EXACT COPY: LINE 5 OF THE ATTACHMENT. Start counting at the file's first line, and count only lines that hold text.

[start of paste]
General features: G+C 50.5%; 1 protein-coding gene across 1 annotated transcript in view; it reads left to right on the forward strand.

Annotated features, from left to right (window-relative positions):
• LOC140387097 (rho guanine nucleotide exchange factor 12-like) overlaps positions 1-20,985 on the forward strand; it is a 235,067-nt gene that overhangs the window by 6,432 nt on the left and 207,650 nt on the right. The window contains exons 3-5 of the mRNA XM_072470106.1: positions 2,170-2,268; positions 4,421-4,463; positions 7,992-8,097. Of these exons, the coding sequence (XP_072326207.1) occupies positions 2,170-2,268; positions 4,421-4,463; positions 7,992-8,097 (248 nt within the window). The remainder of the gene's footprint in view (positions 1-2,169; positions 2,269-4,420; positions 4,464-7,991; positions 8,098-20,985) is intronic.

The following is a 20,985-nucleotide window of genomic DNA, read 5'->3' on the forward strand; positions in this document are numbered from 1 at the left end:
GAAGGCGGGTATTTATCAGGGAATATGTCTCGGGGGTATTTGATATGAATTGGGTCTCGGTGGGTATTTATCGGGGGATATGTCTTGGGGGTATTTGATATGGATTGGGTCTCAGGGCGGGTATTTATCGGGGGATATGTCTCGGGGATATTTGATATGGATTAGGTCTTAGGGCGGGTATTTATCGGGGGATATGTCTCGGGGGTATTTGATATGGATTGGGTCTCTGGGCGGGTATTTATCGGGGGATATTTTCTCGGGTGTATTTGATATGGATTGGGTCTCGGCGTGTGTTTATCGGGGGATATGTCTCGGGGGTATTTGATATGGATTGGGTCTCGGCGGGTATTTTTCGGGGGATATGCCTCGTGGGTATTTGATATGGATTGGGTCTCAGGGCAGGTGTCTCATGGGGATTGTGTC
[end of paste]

GAAGGCGGGTATTTATCAGGGAATATGTCTCGGGGGTATTTGATATGAATTGGGTCTCGGTGGGTATTTATCGGGGGATATGTCTTGGGGGTATTTGATATGGATTGGGTCTCAGGGCGGGTATTTATCGGGGGATATGTCTCGGGGATATTTGATATGGATTAGGTCTTAGGGCGGGTATTTATCGGGGGATATGTCTCGGGGGTATTTGATATGGATTGGGTCTCTGGGCGGGTATTTATCGGGGGATATTTTCTCGGGTGTATTTGATATGGATTGGGTCTCGGCGTGTGTTTATCGGGGGATATGTCTCGGGGGTATTTGATATGGATTGGGTCTCGGCGGGTATTTTTCGGGGGATATGCCTCGTGGGTATTTGATATGGATTGGGTCTCAGGGCAGGTGTCTCATGGGGATTGTGTC